In what is probably the most crass and cynical statement I ever made, I have said on many occasions that at this point in Amy’s career she had two options to stay on top – she could get her act together and complete another album, or she had to die while still on the public radar.  To maintain a status in the public an artist needs more then two albums.  However, if Amy kept upon her path of self destruction, burning herself out after only two albums and dying twenty years later of a drug related death long after anybody cared she’d just become another Nico – alone and unknown on a slab while the world doesn’t even notice.  Yet a death while still in the public sphere would ensure her to have a legendary status, much in the same vein of Janis Joplin, Jimi Hendrix, Jim Morrison or Kurt Cobain.  It’s the difference between being a major headline and considered a cultural loss, or becoming a page five obituary and a curiosity.   It’s better to die young then to burn out.  I hoped for another album, a world tour and to finally get a chance to see Amy in concert, but in my heart I knew it’d be the other way around.

But now Amy’s short and angst filled life is over.  But lets not allow sentimentality over Amy blind us to the fact that most of the time she caused her own pain.  Her inability to work beyond her demons and addictions, and to lose her life to drugs, alcohol and mental disease destroyed her as an entire world sat by and watched.  Now the flood of Amy Winehouse jokes will begin, the cynical remarks that “we all saw it coming” and, of course, the phony adoration from the same people who called her a “crack whore” a month ago but claims they were always her fans now that shes gone.  But in my world Amy Winehouse still lives on in her words and her music, singing to me in her sweet and dark melodies like an angel from my stereo speakers.  A career spanning eight years, two albums and a hand full of bootlegs and demos, Amy Winehouse made a body of work like no other, and which will  forever be amongst the most important music of my life.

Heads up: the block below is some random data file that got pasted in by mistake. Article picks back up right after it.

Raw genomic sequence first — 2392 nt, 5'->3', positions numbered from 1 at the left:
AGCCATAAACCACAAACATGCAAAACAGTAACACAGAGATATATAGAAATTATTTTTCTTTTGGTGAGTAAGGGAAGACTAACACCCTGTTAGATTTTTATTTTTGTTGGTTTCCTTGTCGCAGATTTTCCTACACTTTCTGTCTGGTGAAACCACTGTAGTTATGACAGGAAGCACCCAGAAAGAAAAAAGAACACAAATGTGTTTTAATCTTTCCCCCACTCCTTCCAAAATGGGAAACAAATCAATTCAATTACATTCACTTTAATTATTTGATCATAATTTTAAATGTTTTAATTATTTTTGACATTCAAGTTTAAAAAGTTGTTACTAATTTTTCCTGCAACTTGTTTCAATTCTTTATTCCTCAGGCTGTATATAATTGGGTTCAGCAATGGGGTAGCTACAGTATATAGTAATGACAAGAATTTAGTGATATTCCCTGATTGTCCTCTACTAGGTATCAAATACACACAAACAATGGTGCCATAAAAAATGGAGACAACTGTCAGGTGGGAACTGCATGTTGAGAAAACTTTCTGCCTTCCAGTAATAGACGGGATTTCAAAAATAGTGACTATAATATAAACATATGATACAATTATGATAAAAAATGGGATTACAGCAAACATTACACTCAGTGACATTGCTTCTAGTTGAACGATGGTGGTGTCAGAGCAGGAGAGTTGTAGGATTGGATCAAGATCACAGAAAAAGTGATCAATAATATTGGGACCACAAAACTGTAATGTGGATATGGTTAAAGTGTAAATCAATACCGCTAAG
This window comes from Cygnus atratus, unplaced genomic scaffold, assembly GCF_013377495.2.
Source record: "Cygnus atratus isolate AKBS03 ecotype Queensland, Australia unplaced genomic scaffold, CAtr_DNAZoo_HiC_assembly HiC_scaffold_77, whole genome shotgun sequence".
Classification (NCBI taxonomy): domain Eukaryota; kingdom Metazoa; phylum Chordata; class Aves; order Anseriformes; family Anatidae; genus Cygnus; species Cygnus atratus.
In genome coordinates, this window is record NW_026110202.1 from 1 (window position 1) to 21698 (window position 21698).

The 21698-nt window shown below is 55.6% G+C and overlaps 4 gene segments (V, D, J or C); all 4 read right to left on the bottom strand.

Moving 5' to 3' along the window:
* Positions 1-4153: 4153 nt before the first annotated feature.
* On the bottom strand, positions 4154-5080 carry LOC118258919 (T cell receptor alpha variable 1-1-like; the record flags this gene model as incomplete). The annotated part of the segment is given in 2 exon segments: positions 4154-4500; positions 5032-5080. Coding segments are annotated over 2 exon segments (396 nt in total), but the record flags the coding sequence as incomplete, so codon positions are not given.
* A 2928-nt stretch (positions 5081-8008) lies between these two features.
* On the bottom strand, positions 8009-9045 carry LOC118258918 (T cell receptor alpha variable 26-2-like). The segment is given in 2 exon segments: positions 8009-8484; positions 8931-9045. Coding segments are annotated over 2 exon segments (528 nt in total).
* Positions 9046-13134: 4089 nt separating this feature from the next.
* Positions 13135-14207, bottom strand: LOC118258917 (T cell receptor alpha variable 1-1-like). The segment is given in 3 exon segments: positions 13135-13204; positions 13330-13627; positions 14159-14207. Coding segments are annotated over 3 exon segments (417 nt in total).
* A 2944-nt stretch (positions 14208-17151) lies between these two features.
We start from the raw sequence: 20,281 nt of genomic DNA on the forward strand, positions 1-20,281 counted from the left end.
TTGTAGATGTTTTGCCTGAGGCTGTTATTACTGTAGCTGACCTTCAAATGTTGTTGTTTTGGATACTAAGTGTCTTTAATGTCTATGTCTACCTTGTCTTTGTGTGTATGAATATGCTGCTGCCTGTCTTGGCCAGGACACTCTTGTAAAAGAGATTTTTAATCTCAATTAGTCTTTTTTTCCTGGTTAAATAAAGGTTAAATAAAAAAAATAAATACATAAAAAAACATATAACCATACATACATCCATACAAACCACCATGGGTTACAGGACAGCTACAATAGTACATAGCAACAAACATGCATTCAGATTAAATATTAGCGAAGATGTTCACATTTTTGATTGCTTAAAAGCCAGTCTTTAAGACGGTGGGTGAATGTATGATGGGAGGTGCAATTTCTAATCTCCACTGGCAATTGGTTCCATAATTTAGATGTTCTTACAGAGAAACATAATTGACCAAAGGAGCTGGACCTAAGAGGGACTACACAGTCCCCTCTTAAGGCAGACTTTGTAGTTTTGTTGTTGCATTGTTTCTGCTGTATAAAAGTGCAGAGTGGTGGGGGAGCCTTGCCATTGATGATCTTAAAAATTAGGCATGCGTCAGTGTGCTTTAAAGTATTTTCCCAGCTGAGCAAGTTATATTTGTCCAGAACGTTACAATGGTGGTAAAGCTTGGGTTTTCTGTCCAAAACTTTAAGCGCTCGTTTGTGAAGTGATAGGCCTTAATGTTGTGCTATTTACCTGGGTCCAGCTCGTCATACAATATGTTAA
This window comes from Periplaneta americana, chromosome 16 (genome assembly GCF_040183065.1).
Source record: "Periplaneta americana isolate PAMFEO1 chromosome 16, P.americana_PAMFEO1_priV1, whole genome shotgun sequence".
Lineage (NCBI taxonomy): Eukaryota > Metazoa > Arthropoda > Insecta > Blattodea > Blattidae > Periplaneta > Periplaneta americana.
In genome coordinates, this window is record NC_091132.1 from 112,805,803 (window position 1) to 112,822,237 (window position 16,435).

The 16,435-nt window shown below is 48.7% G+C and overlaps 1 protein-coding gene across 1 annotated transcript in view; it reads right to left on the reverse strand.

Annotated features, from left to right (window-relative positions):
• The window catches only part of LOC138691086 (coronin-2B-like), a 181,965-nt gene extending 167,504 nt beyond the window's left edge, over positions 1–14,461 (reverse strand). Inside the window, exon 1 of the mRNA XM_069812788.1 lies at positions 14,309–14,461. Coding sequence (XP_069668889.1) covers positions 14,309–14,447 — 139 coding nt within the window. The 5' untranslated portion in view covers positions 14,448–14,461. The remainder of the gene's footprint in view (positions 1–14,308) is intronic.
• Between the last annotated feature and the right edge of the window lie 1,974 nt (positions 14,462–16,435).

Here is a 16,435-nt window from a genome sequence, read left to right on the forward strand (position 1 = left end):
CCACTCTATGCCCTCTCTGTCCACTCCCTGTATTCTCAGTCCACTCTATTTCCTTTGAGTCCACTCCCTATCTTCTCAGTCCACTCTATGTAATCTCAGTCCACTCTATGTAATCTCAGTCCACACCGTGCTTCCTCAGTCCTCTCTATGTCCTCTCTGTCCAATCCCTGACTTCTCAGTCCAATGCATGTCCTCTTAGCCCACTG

“I wish I could say no regrets,
And no emotional debts,
Cause as we kiss goodbye the sun sets,
So we are history,
The shadow covers me,
The sky above a blaze that only lovers see,

He walks away,
The sun goes down,
He takes the day but I’m grown,
And in your way,
My blue Shade,
My tears dry on their own,”

– Amy Winehouse, “Tears Dry On Their Own”

About the author

Since 2013, Sam Tweedle has been writing as an arts and culture journalist for kawarthaNOW, with special attention to Peterborough's theatrical community. However, his career as an arts writer goes back further via his website Confessions of a Pop Culture Addict where Sam has interviewed some of the entertainment world's most notable and beloved entertainers. Sam's pop culture writing has been featured in The New York Times, Newsweek, The National Post,, Filmfax Magazine and The New Yorker. You can follow Sam on Instagram at sam_tweedle_z where he posts about his four greatest loves: cats, comic books, movies, and records. Sam no longer uses Twitter because, as far as he's concerned, it's no longer a thing.